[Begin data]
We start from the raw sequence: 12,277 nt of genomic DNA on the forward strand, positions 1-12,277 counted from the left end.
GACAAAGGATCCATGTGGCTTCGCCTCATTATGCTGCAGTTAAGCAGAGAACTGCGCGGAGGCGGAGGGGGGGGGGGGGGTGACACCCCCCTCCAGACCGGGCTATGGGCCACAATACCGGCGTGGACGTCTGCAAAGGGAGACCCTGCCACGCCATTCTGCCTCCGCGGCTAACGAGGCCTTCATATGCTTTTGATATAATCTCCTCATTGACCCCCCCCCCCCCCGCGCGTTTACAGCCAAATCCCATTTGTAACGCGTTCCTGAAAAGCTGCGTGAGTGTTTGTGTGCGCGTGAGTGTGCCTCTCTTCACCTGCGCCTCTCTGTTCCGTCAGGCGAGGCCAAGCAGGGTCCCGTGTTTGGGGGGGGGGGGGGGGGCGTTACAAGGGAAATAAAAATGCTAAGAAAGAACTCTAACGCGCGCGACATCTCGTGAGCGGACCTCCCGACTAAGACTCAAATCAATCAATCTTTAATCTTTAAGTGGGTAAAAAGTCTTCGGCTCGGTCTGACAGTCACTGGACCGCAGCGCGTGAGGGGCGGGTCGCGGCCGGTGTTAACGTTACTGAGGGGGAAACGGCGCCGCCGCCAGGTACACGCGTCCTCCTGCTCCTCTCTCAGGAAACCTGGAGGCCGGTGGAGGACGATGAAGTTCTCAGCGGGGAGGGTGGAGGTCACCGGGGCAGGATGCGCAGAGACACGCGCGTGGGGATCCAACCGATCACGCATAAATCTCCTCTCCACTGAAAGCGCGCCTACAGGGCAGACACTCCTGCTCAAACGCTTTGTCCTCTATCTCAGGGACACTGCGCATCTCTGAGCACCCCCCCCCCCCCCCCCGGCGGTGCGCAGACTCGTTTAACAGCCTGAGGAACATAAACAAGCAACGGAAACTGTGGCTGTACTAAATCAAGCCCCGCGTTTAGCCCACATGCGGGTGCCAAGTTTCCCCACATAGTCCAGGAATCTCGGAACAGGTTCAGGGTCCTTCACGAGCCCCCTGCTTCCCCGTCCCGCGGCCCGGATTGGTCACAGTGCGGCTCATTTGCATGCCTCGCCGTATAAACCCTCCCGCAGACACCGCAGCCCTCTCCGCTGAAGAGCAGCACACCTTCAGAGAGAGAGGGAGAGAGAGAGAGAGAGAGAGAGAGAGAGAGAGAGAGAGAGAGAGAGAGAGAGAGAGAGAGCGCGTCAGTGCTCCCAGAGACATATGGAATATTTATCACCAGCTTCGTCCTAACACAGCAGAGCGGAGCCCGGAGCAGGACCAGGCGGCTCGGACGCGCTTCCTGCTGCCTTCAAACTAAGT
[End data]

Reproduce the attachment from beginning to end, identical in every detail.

We start from the raw sequence: 12,277 nt of genomic DNA on the forward strand, positions 1-12,277 counted from the left end.
GACAAAGGATCCATGTGGCTTCGCCTCATTATGCTGCAGTTAAGCAGAGAACTGCGCGGAGGCGGAGGGGGGGGGGGGGGTGACACCCCCCTCCAGACCGGGCTATGGGCCACAATACCGGCGTGGACGTCTGCAAAGGGAGACCCTGCCACGCCATTCTGCCTCCGCGGCTAACGAGGCCTTCATATGCTTTTGATATAATCTCCTCATTGACCCCCCCCCCCCCCGCGCGTTTACAGCCAAATCCCATTTGTAACGCGTTCCTGAAAAGCTGCGTGAGTGTTTGTGTGCGCGTGAGTGTGCCTCTCTTCACCTGCGCCTCTCTGTTCCGTCAGGCGAGGCCAAGCAGGGTCCCGTGTTTGGGGGGGGGGGGGGGGGCGTTACAAGGGAAATAAAAATGCTAAGAAAGAACTCTAACGCGCGCGACATCTCGTGAGCGGACCTCCCGACTAAGACTCAAATCAATCAATCTTTAATCTTTAAGTGGGTAAAAAGTCTTCGGCTCGGTCTGACAGTCACTGGACCGCAGCGCGTGAGGGGCGGGTCGCGGCCGGTGTTAACGTTACTGAGGGGGAAACGGCGCCGCCGCCAGGTACACGCGTCCTCCTGCTCCTCTCTCAGGAAACCTGGAGGCCGGTGGAGGACGATGAAGTTCTCAGCGGGGAGGGTGGAGGTCACCGGGGCAGGATGCGCAGAGACACGCGCGTGGGGATCCAACCGATCACGCATAAATCTCCTCTCCACTGAAAGCGCGCCTACAGGGCAGACACTCCTGCTCAAACGCTTTGTCCTCTATCTCAGGGACACTGCGCATCTCTGAGCACCCCCCCCCCCCCCCCCGGCGGTGCGCAGACTCGTTTAACAGCCTGAGGAACATAAACAAGCAACGGAAACTGTGGCTGTACTAAATCAAGCCCCGCGTTTAGCCCACATGCGGGTGCCAAGTTTCCCCACATAGTCCAGGAATCTCGGAACAGGTTCAGGGTCCTTCACGAGCCCCCTGCTTCCCCGTCCCGCGGCCCGGATTGGTCACAGTGCGGCTCATTTGCATGCCTCGCCGTATAAACCCTCCCGCAGACACCGCAGCCCTCTCCGCTGAAGAGCAGCACACCTTCAGAGAGAGAGGGAGAGAGAGAGAGAGAGAGAGAGAGAGAGAGAGAGAGAGAGAGAGAGAGAGAGAGAGAGAGCGCGTCAGTGCTCCCAGAGACATATGGAATATTTATCACCAGCTTCGTCCTAACACAGCAGAGCGGAGCCCGGAGCAGGACCAGGCGGCTCGGACGCGCTTCCTGCTGCCTTCAAACTAAGT